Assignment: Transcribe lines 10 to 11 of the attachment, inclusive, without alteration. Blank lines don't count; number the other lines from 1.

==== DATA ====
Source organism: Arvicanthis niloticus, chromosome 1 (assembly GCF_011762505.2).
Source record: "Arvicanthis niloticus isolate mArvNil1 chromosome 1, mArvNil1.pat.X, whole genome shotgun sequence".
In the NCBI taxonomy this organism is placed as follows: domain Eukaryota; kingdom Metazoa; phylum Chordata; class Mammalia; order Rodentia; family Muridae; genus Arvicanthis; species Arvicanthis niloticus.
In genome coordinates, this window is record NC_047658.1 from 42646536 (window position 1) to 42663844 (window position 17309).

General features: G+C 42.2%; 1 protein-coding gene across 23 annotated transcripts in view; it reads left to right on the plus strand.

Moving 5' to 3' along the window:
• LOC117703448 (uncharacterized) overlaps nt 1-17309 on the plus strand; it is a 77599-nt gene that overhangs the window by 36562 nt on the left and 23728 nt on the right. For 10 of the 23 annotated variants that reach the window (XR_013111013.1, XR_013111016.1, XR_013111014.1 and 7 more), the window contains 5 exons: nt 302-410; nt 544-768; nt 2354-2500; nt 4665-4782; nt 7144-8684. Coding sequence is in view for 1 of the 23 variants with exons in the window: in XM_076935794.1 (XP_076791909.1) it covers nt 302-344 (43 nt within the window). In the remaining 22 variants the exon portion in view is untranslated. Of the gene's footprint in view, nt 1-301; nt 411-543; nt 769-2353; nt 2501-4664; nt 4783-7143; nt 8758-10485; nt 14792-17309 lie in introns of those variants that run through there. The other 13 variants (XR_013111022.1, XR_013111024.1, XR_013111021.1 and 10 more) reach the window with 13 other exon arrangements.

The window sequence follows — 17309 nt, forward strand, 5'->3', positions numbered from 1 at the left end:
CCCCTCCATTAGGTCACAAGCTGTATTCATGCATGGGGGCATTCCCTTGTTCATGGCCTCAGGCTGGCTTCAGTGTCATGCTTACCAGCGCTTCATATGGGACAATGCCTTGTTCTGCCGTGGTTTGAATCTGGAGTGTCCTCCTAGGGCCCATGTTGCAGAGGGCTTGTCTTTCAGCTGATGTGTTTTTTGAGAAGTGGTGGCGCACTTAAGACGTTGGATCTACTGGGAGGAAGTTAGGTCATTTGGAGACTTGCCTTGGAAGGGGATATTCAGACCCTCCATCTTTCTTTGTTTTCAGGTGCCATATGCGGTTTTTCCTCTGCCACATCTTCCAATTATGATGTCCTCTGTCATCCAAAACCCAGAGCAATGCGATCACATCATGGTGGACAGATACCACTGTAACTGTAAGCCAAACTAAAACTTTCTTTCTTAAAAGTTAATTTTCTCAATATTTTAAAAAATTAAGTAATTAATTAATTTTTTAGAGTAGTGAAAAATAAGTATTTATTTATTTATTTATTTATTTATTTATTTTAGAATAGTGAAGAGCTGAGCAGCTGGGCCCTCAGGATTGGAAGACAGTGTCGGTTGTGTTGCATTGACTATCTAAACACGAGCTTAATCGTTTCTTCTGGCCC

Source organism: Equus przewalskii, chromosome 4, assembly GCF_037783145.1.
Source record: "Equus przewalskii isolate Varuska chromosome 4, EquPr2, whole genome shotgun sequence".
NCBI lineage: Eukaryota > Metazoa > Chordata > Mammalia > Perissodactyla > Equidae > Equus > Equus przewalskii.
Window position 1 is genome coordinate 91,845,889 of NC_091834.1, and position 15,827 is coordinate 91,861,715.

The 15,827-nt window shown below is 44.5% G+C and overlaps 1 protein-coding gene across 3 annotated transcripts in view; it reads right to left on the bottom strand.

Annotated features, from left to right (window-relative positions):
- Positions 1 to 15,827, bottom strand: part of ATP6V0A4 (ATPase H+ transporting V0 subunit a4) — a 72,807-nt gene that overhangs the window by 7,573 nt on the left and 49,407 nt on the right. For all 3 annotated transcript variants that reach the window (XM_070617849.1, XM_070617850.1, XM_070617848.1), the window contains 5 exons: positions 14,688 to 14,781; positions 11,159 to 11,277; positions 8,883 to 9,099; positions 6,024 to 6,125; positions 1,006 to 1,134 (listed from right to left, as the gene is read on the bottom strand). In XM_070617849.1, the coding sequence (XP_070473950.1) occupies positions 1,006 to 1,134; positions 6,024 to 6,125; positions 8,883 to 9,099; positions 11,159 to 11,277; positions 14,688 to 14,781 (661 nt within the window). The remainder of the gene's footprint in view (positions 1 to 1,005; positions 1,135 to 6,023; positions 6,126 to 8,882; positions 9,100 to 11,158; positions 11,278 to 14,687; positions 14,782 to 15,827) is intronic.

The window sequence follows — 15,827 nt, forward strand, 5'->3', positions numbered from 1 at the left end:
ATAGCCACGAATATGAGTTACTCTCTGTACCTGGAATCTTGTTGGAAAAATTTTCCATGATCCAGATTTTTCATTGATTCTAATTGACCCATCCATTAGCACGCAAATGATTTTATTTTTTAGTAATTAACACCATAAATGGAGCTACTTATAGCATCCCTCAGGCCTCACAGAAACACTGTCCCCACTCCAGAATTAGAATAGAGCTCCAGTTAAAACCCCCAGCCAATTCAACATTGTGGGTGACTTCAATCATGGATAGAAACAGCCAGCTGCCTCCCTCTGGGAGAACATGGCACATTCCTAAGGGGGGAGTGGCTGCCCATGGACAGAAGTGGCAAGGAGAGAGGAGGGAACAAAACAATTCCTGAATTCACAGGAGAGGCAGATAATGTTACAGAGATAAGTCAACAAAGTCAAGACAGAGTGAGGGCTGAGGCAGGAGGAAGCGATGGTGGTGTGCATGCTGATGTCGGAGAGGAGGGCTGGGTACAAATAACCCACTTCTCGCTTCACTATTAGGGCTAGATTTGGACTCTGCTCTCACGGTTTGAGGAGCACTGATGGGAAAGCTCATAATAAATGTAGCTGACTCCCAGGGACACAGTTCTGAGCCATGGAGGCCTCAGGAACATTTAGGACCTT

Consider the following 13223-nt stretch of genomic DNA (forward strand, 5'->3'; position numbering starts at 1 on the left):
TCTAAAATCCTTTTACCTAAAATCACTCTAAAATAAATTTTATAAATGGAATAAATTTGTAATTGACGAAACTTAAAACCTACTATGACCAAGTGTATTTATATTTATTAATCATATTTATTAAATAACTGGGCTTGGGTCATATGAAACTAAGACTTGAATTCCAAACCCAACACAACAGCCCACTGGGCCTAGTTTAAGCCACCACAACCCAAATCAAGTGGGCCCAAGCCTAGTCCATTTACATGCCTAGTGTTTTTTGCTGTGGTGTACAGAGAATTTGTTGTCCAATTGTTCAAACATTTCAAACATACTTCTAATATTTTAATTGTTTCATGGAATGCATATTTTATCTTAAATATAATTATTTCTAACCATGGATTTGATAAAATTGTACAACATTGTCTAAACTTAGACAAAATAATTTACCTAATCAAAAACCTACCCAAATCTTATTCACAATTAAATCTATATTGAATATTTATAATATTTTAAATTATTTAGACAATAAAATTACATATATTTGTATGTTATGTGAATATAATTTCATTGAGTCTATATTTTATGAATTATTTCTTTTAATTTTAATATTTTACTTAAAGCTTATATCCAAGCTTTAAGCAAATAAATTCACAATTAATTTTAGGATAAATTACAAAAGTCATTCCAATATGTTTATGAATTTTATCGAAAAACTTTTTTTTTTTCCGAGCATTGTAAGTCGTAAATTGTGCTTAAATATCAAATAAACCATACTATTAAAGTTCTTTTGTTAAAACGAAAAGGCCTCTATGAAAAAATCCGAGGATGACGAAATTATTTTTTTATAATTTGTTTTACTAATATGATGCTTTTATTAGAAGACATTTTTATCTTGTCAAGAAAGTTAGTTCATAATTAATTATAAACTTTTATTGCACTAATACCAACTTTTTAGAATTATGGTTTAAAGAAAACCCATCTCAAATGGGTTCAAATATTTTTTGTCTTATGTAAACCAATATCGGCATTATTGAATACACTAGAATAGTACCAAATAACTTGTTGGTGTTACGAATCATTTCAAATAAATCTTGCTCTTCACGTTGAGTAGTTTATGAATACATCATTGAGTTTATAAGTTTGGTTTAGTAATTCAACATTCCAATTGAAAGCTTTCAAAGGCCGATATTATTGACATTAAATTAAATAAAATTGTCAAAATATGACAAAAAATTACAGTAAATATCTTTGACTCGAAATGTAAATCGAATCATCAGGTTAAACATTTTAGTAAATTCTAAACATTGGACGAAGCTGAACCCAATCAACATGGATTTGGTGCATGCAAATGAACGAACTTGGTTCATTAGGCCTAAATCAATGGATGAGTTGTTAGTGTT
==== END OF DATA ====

Source organism: Equus przewalskii, chromosome 4, assembly GCF_037783145.1.
Source record: "Equus przewalskii isolate Varuska chromosome 4, EquPr2, whole genome shotgun sequence".